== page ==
Two weeks ago, the state unveiled publicly the first iteration of the new CA School Dashboard, providing student performance data and finally replacing the old Academic Performance Index (API), which was last issued for 2012-2013. Data geeks rejoice!
The Good, Bad, and Ugly
The new CA Dashboard is multi-measure and includes not only academic indicators (i.e. SBAC, grad rates) but also indicators of student climate (i.e. suspension rates). That’s useful for providing a more comprehensive picture of schools. Happily, the new CA system also considers growth, not just absolute performance (take note, Betsy DeVos!). Importantly, it also makes subgroup performance more visible – critical to understand if a school is helping to close the achievement gap for historically underserved populations.
These are all important improvements. But it’s not user-friendly. Unlike the old API, which boiled down to a single number plus two decile rankings, there is no single summary score and no way to easily compare against other schools in the dashboard. For each indicator, you need to look at the additional “Five by Five Placement Grid Reports” to understand why the school received the color coding it did. Some of the data currently in the dashboard is old while other data points are missing. And the Dashboard is only offered in English and is not sortable / printable / downloadable. Talk about jumping through hurdles for anyone (particularly families) who want to use this tool to figure out how a school is doing.
*Although the CDE website doesn’t allow comparisons, EdSource published an awesome tool to enable easy comparison of schools and districts on each indicator.
How are Oakland schools doing?
With the addition of all climate metrics plus growth, I wondered how Oakland schools are rated in the new system compared to our rankings under the old API system. I had to make some assumptions: I converted the API decile rankings into 5 colored tiers and took a straight average of all the metrics to come up with single summary color for each school in the new system.**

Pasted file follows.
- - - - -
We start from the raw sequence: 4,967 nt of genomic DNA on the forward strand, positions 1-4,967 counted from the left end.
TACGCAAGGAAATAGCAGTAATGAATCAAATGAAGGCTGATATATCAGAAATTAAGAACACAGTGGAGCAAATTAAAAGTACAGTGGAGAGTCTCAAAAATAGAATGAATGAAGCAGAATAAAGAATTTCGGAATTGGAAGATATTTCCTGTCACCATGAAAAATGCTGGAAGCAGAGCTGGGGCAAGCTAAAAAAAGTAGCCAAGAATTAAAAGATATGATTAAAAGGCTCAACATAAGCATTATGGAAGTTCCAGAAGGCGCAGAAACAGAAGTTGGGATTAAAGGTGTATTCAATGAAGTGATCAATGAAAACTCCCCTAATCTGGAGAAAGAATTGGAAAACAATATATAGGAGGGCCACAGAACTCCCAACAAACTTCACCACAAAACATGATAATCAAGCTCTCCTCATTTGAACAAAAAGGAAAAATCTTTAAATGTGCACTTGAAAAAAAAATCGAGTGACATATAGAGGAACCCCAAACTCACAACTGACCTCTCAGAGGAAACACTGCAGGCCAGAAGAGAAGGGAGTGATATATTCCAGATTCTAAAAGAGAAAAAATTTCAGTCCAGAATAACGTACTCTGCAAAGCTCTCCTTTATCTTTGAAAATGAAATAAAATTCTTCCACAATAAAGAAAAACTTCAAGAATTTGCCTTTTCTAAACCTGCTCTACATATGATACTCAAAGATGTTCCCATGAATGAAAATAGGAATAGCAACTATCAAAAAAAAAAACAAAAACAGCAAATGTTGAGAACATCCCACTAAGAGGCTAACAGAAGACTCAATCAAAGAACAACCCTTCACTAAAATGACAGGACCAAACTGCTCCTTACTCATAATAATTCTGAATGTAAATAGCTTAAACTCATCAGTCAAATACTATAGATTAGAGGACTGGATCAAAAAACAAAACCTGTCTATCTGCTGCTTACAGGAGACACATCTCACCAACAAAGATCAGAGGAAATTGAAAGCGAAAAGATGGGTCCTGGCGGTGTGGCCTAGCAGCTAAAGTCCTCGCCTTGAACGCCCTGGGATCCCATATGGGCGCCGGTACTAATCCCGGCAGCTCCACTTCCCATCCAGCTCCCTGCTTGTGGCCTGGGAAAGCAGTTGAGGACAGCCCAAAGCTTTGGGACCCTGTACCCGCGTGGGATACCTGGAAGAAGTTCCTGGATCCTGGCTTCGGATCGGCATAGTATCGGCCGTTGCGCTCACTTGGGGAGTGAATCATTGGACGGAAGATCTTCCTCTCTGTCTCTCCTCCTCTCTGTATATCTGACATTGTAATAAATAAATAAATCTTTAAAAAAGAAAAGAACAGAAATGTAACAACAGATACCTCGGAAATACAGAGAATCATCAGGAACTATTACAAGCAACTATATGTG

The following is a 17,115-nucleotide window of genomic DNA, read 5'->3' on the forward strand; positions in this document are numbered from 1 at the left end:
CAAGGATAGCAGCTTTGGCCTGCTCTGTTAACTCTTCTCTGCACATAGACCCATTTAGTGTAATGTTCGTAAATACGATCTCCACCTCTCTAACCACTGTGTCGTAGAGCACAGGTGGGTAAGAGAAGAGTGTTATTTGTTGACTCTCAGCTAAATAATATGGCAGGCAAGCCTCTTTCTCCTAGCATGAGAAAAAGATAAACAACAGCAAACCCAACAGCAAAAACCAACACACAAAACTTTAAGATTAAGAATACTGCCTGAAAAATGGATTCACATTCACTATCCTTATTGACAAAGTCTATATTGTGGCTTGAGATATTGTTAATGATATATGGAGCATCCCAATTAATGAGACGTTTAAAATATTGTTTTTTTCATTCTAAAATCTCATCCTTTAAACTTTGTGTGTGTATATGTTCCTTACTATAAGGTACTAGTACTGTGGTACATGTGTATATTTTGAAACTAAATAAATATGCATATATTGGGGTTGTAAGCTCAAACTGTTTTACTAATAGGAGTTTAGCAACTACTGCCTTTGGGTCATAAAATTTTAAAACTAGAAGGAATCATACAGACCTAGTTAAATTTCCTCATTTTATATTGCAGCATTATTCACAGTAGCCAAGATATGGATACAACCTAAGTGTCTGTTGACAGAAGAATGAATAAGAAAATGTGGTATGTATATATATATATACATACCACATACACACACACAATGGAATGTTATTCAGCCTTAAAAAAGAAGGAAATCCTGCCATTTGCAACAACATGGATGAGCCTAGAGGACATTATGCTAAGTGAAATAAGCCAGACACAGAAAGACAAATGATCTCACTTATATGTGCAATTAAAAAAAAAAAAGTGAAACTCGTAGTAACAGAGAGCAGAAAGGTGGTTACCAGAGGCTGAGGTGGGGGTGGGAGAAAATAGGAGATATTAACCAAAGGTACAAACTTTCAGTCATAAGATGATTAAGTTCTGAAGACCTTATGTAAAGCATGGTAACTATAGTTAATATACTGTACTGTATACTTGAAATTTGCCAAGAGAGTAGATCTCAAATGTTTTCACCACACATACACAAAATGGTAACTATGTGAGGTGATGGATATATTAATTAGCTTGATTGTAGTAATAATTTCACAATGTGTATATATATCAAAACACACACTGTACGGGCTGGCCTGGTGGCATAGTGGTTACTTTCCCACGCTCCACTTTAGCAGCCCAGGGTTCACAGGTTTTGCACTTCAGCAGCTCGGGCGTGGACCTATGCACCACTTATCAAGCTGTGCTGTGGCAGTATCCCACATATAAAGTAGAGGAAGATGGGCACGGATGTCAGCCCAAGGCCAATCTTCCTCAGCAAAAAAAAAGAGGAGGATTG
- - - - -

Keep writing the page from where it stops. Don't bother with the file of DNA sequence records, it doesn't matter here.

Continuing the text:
** API rankings to color conversion: Deciles 1-2 = red, 3-4 = orange, 5-6 = yellow, 7-8 = green, 9-10 = blue. New Dashboard indicators to summary color conversion: I converted the color for each indicator into a numerical value (red=1; blue=5), calculated a simple average across all the indicators available for each school, and translated that average back into the corresponding color. Note that many indicators (such as college readiness) were not available in this first roll-out, and school tiers might change with the inclusion of this data in the fall.
- A different distribution: Under the old system, Oakland has a depressing number and proportion of schools that were in the lowest two deciles – a left-tilting ski slope. Under this new system, we seem to have fewer terrible schools, more mediocre and fair schools, and fewer excellent schools – more like a bell curve. This is not surprising since the cutpoints for the new system were designed to create a curve.
- Majority still unacceptable: Even with the new system scores across multiple measures, almost 60% of Oakland schools are still in the bottom two tiers (i.e. “red” and “orange” schools) – not that different from the API-era rankings.
- Excellence in short supply: In the new system, some schools that historically scored well on the API don’t do quite as well – due to lack of growth, poor subgroup performance, or lower climate scores.
The bottom line: we have a lot of work to do to create the school system that our kids deserve!
Next time: The Power of the 5x5 and Did schools change their colors?
My name is Carrie Chan, and I’m Educate78’s newest staff member. I joined the organization as an Analyst, and I LOVE data (feel free to call me a data geek). As a former OUSD student, I also care a lot about Oakland public schools. That is why I am so excited about this new blog series, “Crunched!” which will take a data-driven approach to important, relevant questions facing Oakland public schools. Please email me with ideas or requests.
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